Pope Francis Accuser Hushed Sex Abuse Scandal In 2014, Memo Claims

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Anders Hagstrom Justice Reporter
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Pope Francis faces accusations of suppressing sex abuse within the Roman Catholic Church, but his accuser — former apostolic nuncio to the U.S. Carlo Maria Vigano — was himself accused of hushing up a church sex scandal in 2014.

Vigano faced accusations of cutting off an investigation into alleged homosexual abuse by former Minneapolis Archbishop John Nienstedt, according to a memo released in 2016. When two auxiliary bishops sent a letter objecting to Vigano’s decision to prematurely wrap up the investigation, the former nuncio allegedly ordered their letter destroyed. The exchange took place after Minnesota prosecutors declined to press charges against Nienstedt in April 2014, but the archdiocese was still facing an investigation that would result in criminal charges the following year.

Prosecutors released the memo and dropped six charges against the archdiocese in 2016 after the church admitted wrongdoing in a civil suit. Nienstedt resigned days after the charges were filed in 2015. (RELATED: Vigano Refutes Claims He Covered Up Sex Abuse In 2014)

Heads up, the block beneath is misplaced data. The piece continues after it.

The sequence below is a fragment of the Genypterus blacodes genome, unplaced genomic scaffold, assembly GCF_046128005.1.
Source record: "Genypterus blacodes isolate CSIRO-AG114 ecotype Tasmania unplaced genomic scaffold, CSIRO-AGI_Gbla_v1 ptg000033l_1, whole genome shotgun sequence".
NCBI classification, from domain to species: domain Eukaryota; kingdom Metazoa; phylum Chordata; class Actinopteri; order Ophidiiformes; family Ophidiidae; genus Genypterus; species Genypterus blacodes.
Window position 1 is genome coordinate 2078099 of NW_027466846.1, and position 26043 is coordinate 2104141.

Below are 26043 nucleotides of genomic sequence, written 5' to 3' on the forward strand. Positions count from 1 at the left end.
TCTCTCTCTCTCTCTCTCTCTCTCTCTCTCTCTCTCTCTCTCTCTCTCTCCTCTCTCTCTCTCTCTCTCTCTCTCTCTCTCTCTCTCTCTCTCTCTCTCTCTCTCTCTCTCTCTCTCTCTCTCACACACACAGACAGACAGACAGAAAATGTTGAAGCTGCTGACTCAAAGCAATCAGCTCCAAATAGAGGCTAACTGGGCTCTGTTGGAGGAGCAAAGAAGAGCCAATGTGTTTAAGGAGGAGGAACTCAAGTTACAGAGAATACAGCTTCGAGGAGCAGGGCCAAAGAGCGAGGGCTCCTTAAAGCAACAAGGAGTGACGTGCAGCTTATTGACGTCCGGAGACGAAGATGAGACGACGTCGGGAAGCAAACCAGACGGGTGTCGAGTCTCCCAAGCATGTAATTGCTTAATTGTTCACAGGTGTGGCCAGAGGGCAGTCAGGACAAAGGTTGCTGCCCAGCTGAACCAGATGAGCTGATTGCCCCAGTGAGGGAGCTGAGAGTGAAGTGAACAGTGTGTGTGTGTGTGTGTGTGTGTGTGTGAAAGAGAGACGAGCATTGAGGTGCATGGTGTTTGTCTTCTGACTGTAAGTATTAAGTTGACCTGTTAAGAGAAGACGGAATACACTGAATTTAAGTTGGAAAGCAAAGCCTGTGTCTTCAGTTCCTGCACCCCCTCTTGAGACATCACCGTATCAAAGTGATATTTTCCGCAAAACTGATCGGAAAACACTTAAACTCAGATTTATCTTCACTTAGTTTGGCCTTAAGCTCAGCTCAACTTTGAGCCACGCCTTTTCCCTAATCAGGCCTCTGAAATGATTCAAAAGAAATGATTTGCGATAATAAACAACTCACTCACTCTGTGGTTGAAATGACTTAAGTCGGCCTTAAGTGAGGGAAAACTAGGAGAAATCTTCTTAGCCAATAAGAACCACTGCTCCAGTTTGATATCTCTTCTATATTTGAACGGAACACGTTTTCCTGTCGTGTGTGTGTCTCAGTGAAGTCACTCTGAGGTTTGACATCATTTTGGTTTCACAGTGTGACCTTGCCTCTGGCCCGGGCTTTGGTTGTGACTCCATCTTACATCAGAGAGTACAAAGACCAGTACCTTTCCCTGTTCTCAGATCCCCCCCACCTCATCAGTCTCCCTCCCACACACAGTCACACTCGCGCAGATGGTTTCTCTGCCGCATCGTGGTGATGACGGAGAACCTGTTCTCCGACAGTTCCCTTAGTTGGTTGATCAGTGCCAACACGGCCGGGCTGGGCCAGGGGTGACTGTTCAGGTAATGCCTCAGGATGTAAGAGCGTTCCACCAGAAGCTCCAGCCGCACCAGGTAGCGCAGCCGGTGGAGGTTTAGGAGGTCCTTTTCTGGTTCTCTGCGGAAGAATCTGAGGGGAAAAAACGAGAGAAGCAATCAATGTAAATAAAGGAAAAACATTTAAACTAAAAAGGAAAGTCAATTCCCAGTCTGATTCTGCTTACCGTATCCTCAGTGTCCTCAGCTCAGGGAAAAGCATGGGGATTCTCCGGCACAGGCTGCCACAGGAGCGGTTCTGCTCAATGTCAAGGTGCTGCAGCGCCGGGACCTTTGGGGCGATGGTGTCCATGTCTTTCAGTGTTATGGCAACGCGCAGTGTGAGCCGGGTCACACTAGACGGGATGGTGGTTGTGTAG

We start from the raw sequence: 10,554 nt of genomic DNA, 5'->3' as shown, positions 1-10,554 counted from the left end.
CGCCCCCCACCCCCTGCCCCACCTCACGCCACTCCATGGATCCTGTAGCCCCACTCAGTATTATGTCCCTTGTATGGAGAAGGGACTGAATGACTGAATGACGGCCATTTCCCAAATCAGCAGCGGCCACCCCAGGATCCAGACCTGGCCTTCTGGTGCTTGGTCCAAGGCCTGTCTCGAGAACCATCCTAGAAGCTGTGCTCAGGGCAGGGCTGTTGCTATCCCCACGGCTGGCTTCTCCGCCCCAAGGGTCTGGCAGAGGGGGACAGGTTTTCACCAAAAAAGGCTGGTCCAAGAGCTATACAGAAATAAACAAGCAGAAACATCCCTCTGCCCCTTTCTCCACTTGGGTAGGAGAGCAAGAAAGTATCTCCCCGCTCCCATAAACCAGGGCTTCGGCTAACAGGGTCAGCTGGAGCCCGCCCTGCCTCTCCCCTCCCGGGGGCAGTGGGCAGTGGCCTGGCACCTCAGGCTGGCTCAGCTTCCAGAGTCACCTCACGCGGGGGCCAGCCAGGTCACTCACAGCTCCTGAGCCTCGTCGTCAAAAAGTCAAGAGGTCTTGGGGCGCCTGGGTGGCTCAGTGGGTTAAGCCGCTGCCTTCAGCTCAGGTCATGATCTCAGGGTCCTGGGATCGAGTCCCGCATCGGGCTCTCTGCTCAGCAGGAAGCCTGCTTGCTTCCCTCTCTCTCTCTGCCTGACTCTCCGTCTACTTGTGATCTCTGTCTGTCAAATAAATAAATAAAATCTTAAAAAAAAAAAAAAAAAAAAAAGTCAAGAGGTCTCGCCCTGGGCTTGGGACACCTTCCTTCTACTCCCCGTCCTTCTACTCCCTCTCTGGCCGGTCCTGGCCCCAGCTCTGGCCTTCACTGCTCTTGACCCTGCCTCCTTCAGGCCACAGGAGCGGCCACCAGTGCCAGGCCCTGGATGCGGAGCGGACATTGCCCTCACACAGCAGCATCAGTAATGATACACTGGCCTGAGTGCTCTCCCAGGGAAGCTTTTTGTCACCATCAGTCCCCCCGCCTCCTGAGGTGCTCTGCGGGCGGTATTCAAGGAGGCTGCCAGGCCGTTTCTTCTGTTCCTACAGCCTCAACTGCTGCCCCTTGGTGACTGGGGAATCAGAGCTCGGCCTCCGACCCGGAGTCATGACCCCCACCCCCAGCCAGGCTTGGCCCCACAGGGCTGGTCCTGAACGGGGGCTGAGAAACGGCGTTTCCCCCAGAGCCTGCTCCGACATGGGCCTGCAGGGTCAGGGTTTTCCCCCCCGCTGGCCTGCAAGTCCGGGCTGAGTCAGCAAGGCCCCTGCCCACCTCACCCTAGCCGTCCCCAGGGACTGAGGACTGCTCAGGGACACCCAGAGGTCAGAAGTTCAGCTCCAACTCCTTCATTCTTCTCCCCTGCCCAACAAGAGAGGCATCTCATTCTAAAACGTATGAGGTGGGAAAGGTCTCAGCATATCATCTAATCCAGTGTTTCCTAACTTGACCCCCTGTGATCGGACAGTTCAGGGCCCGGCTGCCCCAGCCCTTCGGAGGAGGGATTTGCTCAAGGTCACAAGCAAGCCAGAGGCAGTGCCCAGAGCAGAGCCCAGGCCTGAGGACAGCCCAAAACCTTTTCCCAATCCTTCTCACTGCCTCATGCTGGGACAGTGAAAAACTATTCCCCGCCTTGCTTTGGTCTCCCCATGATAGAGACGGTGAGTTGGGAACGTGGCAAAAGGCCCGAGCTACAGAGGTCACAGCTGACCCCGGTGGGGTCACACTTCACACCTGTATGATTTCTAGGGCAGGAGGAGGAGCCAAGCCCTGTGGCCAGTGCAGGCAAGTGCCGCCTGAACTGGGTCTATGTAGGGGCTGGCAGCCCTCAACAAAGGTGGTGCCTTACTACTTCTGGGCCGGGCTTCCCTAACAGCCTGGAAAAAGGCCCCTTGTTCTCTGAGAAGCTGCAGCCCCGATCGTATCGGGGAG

Vigano released an 11-page letter Sunday accusing Francis of promoting Cardinal Theodore McCarrick despite knowing that Pope Benedict XVI had sanctioned him over sex abuse allegations. Vigano also claimed that Francis, knowing of McCarrick’s abuses since 2013, allowed McCarrick to counsel him on the appointment of several American bishops and on relations with former President Barack Obama’s administration. (RELATED: Catholic School Teacher Removed From Ministry Over Sex Abuse Allegations)

“Francis is abdicating the mandate which Christ gave to Peter to confirm the brethren. Indeed, by his action he has divided them, led them into error, and encouraged the wolves to continue to tear apart the sheep of Christ’s flock,” Vigano wrote.

“In this extremely dramatic moment for the universal Church, he must acknowledge his mistakes and, in keeping with the proclaimed principle of zero tolerance, Pope Francis must be the first to set a good example for cardinals and bishops who covered up McCarrick’s abuses and resign along with all of them,” he added.

Francis refused to comment on the allegations, instructing people to read Vigano’s letter carefully but saying he “will not say a single word on this.”

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